The computer manufactures have something to lose too. With Steam Machines they don’t have to deal with Microsoft and pay for copies of Windows. As far as we know, Valve charges them nothing to include SteamOS.

This is the reason why Steam Machines aren’t really here to challenge consoles. They’re here to take on Windows.

Dear Esther Review (PC)

Photo Credit: Dear Esther
Photo Credit: Dear Esther

In 2009 I reviewed Dear Esther, the free modification for Half-Life 2.

It’s 2013 and I’ve finally played the commercial version available on Steam released in 2012.

Both versions are a first person walking tour of an island where the player listens to narration of letters written to Esther.

2012’s Esther is fairly similar to the mod. So lets quote the TimeDoctor of 2009 and remove anything that isn’t relevant to this 2012 commercial release:

I just finished my first walk-through of Dear Esther.

When I say “walk-through” I mean, walking through the narrative of this incredible mod on top of Half Life 2‘s Source Engine by Dan Pinchbeck.

You’re guided through it by a narrator who tells you about an island, its inhabitants, and a few events in their lives.

The narration is randomized, so each play through may tell a different story.

It might be a bit pretentious, but that is OK. If you give it a shot, I think you will like it. It is about the closest I’ve ever seen a game come to approaching the narrative elements of interactive fiction. Unfortunately this is mostly at the expense of the interaction. You walk through the island on foot at a snail’s pace and gain some knowledge of the story through a beautifully perfect vocal narration.

Games as art? Fuck that. Games as narrative. We’re half way to the finish line, and Dear Esther is the best runner in that race. I hope that the confines of an engine and resources of a mod will not hold back the next narrative from thechineseroom.

So now we’re in 2013 again – hello there! – and Dear Esther is a mod no-longer. They’ve cleaned up just about everything that was unpolished in the original and this is almost perfect.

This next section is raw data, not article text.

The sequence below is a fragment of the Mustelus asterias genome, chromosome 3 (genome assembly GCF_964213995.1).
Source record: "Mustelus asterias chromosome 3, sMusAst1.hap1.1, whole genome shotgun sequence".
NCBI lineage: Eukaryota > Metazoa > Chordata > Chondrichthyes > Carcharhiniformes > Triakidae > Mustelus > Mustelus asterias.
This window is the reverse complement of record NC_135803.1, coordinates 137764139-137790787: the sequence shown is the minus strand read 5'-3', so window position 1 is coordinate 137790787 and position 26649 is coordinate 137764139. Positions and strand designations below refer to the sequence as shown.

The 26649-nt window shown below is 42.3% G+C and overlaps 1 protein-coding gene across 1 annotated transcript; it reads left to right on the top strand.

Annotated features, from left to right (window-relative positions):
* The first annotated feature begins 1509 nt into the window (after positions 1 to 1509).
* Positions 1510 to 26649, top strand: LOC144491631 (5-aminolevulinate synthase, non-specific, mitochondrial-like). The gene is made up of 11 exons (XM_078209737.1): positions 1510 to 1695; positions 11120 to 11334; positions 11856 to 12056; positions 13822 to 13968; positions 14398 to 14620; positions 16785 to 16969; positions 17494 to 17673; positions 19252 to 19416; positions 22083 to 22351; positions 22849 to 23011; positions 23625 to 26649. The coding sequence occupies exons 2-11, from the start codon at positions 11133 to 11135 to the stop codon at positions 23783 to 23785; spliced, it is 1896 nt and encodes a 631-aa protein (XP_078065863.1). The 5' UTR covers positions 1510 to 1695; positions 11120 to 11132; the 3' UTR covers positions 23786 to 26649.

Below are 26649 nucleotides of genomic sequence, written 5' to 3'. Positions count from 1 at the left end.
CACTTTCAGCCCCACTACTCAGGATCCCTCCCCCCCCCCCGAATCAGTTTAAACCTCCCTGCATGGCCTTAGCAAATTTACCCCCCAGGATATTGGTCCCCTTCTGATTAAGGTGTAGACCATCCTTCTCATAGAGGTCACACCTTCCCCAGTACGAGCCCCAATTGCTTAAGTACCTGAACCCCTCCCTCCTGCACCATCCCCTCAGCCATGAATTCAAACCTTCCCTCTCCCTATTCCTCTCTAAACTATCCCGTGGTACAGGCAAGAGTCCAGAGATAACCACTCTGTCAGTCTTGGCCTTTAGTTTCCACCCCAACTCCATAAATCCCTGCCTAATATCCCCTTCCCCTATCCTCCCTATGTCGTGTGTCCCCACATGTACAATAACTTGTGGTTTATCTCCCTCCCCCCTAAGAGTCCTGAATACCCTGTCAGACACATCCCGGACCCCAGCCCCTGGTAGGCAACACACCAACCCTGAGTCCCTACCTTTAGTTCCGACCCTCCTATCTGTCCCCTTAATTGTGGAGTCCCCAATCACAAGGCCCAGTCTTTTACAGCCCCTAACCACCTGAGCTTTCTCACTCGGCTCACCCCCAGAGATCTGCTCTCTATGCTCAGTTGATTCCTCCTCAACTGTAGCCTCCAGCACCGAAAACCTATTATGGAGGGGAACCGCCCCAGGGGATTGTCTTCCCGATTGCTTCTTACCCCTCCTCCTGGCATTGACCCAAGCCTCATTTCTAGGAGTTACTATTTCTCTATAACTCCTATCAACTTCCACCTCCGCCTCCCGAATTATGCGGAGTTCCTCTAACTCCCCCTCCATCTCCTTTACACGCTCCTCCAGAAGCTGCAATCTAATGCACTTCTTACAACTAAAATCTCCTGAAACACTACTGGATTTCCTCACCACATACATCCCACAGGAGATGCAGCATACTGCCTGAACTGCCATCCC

I say almost because as a game released in 2012 it still doesn’t look right for the modern era. The vegetation in particular is unappealing and at worst takes you out of the experience as you see 2D sprites always turn to face you at the edge of your view. You’ll still see the occasionally strangely polygonal natural feature. Otherwise, Esther is a pretty game featuring some stunning scenes as you navigate the island. To say too much about them might spoil your enjoyment.

The narrative as read to you and soundtrack are still amazing. What other game is excellent at a walking pace? Your view of it and the way the narrative unfolds through the changing aspects of the island are unique. Nobody else has made anything like it and I doubt anyone ever will.

We are spoiled beasts by some great narratives with games attached; Dear Esther, Digital: A Love Story, and The Walking Dead. Two of which were released commercially in 2012. Though Esther is the least game-like of any I’ve experienced, I can’t recommend it enough. There are no puzzles or action sequences. Your only input is to move around in the world. Your only objective is to look and listen until you can’t anymore. You’ve never played anything like it.

Dear Esther is a bargain at $10 USD on Steam.

5 out of 5 Narratives

5 Dollar Defense Grid: The Awakening

5-dollar-defense-grid

Defense Grid: The Awakening is on sale for $5. Stop reading now and click the damn link if you enjoy tower defense. This game was, from what I could tell during the demo, not worth $20 or $15. But 5? That, my friends, is the price of a 5 dollar foot long at your local subway.